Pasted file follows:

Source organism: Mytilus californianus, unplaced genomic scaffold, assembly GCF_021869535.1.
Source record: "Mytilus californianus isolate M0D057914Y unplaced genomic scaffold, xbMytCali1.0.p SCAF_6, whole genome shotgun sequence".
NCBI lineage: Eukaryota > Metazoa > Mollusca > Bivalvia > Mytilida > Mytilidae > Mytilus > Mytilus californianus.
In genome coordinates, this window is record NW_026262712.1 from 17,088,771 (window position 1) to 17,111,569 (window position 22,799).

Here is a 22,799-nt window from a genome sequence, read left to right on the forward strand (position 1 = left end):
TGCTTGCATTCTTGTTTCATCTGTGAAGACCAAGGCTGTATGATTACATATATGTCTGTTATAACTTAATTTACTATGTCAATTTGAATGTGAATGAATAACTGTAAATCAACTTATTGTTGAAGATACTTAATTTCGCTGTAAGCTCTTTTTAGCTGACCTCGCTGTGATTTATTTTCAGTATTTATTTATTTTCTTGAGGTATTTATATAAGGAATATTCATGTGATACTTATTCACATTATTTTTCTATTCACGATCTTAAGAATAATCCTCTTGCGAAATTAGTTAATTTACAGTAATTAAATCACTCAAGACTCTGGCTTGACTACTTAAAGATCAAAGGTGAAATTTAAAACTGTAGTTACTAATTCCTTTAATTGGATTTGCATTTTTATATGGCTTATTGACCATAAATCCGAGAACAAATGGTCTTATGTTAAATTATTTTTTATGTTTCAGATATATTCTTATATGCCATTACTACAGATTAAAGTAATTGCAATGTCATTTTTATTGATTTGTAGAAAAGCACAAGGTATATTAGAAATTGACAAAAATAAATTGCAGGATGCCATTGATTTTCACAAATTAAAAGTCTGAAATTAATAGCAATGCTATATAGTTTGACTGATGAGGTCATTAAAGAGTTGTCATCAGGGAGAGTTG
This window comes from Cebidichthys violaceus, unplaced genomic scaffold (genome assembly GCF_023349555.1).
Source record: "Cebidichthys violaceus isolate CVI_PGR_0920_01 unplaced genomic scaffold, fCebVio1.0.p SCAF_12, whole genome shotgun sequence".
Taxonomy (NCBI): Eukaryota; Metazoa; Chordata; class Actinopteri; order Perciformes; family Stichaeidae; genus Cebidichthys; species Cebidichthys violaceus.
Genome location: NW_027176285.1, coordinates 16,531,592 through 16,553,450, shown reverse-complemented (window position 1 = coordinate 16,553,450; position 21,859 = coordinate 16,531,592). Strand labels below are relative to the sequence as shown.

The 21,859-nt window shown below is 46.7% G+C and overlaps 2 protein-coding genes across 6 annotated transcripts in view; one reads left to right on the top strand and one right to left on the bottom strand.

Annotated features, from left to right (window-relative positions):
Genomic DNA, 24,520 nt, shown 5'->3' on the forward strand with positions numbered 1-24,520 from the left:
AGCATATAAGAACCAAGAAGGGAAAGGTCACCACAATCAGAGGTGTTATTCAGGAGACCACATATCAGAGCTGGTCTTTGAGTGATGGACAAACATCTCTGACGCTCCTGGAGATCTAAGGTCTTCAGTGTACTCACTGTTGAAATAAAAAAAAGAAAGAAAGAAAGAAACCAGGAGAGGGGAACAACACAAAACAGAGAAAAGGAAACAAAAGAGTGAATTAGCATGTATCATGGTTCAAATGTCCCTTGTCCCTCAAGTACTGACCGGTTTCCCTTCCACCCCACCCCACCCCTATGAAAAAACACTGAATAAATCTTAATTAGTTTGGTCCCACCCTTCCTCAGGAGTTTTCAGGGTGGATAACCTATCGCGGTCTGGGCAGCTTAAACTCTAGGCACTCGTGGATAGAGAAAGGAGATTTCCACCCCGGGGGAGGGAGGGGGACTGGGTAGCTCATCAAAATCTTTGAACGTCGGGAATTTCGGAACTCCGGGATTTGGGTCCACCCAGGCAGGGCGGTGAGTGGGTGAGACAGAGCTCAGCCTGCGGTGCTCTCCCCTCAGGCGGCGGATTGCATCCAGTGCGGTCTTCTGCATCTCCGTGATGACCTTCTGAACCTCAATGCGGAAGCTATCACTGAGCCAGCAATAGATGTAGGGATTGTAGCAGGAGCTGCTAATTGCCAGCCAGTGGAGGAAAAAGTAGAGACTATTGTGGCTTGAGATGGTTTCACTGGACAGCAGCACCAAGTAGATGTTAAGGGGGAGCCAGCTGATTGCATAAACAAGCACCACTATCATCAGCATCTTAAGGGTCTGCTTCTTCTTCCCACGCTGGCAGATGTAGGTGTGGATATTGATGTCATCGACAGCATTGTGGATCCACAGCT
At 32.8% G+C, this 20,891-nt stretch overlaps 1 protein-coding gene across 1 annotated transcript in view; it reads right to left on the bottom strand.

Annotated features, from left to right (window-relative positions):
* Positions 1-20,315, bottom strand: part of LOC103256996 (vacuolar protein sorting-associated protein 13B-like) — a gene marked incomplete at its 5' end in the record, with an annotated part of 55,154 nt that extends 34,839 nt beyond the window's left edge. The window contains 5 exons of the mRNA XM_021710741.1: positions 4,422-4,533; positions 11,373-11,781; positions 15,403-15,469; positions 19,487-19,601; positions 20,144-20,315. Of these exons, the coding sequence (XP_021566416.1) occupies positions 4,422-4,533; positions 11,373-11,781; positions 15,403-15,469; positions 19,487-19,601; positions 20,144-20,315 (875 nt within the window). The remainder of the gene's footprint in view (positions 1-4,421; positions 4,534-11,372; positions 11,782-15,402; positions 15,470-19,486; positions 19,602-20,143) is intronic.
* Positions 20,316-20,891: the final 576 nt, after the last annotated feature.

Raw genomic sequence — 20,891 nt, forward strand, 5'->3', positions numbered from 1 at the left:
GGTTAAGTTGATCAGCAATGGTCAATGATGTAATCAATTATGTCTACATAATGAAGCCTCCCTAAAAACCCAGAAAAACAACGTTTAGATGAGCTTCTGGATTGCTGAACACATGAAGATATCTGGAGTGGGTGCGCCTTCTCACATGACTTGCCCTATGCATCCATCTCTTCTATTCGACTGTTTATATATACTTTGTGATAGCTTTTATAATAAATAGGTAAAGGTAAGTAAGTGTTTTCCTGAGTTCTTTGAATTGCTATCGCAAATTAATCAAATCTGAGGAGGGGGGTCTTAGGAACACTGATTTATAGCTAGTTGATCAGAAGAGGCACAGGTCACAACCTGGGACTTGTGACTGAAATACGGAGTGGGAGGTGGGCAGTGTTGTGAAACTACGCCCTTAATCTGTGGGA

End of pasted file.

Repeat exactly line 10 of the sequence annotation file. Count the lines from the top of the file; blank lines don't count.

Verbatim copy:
Genome location: NW_027176285.1, coordinates 16,531,592 through 16,553,450, shown reverse-complemented (window position 1 = coordinate 16,553,450; position 21,859 = coordinate 16,531,592). Strand labels below are relative to the sequence as shown.